Wednesday, September 19, 2007

Leh, Ladakh, India 2007

Tsemo Gompa perched above the hills of Leh.

Leh is the capital of Ladakh, located up in the remote area of Jammu and Kashmir, India at 11,500ft. It spreads itself out from Shey Palace, loads of mud-brick housing and concrete buildings out towards the Indus river and the irrigated farm land that resides beside it.
It has a huge military presence due to its location within Kashmir and the position of the Line of Control and China. I say it is remote because the road is only open a few months out of the year and flying there can be difficult to not possible in the winter. During the winter it is mostly the military and their families who are a mainstay of the locals, as tourists hardly ever come.
I had the opportunity to drive there and fly out this year, and both where quite exciting. It is a great place because besides the military there is a huge Buddhist contingent, with the Dali Lama living here off and on throughout the year.
Ladakh was originally opened to foreign tourists back in 1974,. not that long ago and now as I found out reading The Times of India they are about to do a trek on the Siachen Glacier, the second largest glacier in the Karakorm, with civilians, formerly the worlds highest battlefield.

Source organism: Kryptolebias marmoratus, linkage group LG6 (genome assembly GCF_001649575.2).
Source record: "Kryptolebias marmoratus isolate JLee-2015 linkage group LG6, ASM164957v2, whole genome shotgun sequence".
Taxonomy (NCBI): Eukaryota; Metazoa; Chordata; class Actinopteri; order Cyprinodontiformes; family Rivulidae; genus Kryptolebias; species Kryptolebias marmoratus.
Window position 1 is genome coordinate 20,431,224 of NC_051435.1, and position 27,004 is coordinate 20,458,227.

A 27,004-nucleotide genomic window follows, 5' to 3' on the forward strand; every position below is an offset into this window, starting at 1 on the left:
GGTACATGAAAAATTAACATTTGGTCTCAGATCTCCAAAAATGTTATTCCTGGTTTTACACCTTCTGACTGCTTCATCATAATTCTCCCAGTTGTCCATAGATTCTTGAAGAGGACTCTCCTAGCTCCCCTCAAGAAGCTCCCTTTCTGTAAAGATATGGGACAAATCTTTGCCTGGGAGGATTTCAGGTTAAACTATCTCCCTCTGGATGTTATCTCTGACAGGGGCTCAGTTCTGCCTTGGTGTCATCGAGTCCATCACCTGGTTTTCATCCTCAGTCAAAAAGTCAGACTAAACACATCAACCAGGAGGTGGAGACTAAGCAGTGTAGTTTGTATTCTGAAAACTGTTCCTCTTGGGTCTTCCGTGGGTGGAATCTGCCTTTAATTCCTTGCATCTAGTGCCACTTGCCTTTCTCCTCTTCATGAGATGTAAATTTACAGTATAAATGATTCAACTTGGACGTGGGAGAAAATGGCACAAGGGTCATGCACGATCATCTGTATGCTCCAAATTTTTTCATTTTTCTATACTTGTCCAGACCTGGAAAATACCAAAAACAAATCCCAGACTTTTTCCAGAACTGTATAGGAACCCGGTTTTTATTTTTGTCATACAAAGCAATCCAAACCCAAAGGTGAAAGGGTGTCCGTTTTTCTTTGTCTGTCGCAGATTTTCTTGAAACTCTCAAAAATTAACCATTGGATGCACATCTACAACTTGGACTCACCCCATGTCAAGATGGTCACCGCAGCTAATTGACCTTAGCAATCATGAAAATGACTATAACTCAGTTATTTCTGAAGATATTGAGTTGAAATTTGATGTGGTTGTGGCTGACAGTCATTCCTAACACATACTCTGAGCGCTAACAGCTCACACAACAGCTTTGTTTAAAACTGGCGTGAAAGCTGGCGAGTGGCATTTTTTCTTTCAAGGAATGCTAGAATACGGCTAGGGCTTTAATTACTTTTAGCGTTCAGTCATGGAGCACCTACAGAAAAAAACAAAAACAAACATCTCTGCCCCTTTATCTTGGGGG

Gompa in the hills near Leh.

Monk looking down on the visitors at the Tikse Gompa.

Candle from the inside of Tsemo Gompa.
Tikse Gompa in the morning sun.

Leh itself has lots of options of things to do. From going to the Nubra valley over the worlds highest motor able pass at 18320ft, heading up to and visiting multipule gompas and stupas, to going rafting on the Indus or Zanskar rivers, or you can go walking to some amazing valleys. If none of that interests you there are a multitude of restaurants, cafes, and shops to spend time at while relaxing at in town.

At the top of Khardung La on the Water by Nature trip. And yes it was snowing.

Young monk at Hemis Gompa.
One of the many Stupas around Leh.

Shanti Stupa, Leh.
Prayer flags overlooking, Leh.

The boys cooking dinner.

Prayer flags dancing in the wind.

Photos by David Prothero.


Anonymous said...

Dear David, Thanks for sharing these wonderful photos and script with all. We are truly lucky to have you sharing these experiences with us. Thanks Love Mom and Dad

tijoe said...

Hey David...Are U Ted's brother? If so contact me please